Tanzania has dismissed as “biased and false” a recent Cable News Network (CNN) series, which claims that its border with Malawi lies on the shores of Lake Nyasa.The claim by the US news agency supports Malawi’s position on the dispute, local officials say, and does not augur well for efforts to settle the matter amicably.

The government has sent a protest note to the Atlanta-based television network on the series of reports, which it considers to be prejudiced, according to the Director of Tanzania Information Services, Mr Assah Mwambene.
In the letter, the government expresses its disappointment with the wrong information broadcast worldwide and asks for a correction. CNN aired the reports for three consecutive days last week.

“The government of Tanzania has been disappointed by the reports by CNN,” Mr Mwambene said. “We don’t know whether or not it was intentional but we have filed a letter asking for clarification.”

Asked whether the government has consulted the US ambassador to Tanzania, Mr Alfonso Lenhardt, he said Tanzania believes CNN is an independent media house guided by an editorial policy that the US government has no mandate to influence.

“I think the reportage has nothing to do with the US government and that’s why we have addressed our letter to CNN, telling them to correct it,” he noted.

The CNN series comes at a time when Tanzania and Malawi have agreed to disagree over the border dispute and opted for mediation.

The latest border row between the two countries follows recent claims by the government of Malawi that it owns all of the northern part of Lake Nyasa, in accordance with the Heligoland Treaty of 1890 between colonial masters Germany and Britain.

But Tanzania argues that, in accordance with International Customary Law, the border between the two countries is in the middle of the lake.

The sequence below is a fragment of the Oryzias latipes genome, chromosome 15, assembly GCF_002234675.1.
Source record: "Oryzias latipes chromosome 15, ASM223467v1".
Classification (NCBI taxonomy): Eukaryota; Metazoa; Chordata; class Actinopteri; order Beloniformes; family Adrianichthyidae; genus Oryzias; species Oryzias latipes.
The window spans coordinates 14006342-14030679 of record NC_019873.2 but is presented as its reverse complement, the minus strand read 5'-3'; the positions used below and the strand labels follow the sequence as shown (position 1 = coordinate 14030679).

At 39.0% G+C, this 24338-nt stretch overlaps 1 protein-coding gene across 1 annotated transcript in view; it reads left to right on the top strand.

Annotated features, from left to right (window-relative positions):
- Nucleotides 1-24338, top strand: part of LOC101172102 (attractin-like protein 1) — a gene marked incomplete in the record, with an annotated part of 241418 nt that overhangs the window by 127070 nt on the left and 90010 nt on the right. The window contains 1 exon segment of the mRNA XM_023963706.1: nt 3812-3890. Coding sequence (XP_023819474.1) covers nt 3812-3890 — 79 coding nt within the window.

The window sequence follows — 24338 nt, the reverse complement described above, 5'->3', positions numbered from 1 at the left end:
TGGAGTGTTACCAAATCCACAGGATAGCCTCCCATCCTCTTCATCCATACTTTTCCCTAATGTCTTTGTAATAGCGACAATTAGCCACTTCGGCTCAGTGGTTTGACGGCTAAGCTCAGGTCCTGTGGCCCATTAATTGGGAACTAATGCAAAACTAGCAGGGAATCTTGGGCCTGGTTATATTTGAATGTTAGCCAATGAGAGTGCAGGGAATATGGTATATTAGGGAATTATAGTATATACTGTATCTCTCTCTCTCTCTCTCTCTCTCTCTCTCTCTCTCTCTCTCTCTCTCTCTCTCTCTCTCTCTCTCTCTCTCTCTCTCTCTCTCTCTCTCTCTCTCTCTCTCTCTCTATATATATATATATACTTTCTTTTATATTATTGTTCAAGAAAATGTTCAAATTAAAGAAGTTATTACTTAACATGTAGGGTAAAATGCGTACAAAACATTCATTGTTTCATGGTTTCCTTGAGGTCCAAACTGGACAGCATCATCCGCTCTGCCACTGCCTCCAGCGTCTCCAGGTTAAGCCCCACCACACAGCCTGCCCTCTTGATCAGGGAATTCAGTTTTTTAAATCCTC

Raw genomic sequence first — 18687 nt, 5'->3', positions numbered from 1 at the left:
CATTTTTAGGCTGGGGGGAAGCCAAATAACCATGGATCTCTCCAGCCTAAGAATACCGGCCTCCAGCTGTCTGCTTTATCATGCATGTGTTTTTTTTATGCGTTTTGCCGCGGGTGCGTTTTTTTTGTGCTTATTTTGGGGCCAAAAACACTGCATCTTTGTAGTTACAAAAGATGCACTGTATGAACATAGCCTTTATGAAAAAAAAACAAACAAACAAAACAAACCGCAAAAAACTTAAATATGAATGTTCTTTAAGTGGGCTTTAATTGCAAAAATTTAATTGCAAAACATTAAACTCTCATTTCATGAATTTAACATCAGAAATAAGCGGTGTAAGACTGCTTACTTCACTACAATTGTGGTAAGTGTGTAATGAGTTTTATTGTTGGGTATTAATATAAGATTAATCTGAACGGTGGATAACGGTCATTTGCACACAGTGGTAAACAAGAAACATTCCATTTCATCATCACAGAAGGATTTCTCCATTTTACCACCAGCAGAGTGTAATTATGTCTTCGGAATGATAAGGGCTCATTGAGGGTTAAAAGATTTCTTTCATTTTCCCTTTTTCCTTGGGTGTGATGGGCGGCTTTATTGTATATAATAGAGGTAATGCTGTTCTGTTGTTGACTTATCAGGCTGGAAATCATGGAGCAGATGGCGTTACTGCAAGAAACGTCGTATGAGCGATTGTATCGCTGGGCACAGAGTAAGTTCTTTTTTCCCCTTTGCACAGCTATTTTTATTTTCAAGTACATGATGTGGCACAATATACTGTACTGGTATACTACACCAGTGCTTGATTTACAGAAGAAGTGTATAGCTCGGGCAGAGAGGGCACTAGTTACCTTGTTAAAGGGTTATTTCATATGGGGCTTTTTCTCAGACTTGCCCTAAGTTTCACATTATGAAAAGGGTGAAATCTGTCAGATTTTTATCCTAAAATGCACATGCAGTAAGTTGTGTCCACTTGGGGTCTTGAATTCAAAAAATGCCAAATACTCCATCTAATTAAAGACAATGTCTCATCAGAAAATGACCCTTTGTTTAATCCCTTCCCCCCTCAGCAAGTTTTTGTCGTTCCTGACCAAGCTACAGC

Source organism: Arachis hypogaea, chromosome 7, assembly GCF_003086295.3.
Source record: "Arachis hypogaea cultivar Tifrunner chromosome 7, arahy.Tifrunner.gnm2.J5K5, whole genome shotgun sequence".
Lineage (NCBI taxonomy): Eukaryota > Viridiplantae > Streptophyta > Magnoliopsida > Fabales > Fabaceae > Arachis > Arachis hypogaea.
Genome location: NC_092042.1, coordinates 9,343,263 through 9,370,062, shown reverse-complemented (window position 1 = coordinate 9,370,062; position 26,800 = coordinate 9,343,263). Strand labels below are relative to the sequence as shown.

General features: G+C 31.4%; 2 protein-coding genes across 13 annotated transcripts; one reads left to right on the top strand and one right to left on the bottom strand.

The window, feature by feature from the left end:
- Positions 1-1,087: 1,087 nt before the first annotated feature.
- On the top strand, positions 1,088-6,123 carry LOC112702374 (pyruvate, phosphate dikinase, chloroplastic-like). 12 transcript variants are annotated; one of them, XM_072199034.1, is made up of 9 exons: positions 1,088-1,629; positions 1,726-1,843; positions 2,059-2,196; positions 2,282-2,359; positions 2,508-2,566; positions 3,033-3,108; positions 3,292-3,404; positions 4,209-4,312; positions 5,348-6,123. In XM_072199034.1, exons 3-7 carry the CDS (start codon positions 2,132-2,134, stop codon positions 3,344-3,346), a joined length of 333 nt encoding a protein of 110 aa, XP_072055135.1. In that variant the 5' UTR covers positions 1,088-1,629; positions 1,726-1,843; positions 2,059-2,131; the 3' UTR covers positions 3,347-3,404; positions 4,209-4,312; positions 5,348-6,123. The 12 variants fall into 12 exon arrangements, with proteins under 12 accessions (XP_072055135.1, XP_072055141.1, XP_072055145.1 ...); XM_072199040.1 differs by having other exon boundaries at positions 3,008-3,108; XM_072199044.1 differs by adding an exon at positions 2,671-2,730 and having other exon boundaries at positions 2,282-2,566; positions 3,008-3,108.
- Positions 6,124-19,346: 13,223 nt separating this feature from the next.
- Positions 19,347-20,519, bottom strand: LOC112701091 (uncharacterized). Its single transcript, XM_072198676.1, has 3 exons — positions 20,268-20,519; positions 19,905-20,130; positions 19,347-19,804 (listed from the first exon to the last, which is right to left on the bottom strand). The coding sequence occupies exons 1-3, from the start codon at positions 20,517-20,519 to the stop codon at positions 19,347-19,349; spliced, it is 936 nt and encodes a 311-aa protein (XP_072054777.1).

The two countries agreed that they would submit a letter, by November 24, to former Mozambican President Joaquim Chissano, who chairs the African Forum of former Heads of State within the Southern African Development Community, to arbitrate the matter.

That had not happened by mid- week, but Foreign Affairs and International Cooperation minister Bernard Membe said the two countries were sharing notes on the draft of the letter. The decision to involve an independent third party in the border row came after they failed to reach an agreement at a meeting held in Dar es Salaam earlier this month.

The dispute first surfaced in the 1960s after the two countries gained independence. It resurfaced this year after Malawi gave the British firm Surestream oil exploration rights in the lake.

During the last round of talks in Dar es Salaam, the Foreign Affairs ministers of the two countries agreed that the Africa Forum of Former Heads of State (Africa Forum) was the right organisation to mediate the Lake Nyasa border dispute.

In a joint statement after the talks, Mr Membe and his Malawian counterpart, Mr Ephraim Chiume, said they plan to ask the chairman, Mr Chissano, to step in and help avert a diplomatic crisis.

Mr Membe also reiterated Tanzania’s position that it will ensure the dispute is sorted out diplomatically. “We have agreed to disagree at this juncture,” he said when briefing reporters on the failed talks. “But this matter will still be solved diplomatically. We hope that our fundamental differences will be solved amicably.”

The border dispute dates back half a century. Last month, Malawi pulled out of similar talks after it accused Tanzania of intimidating its fishermen—an accusation the Tanzanian government denied.

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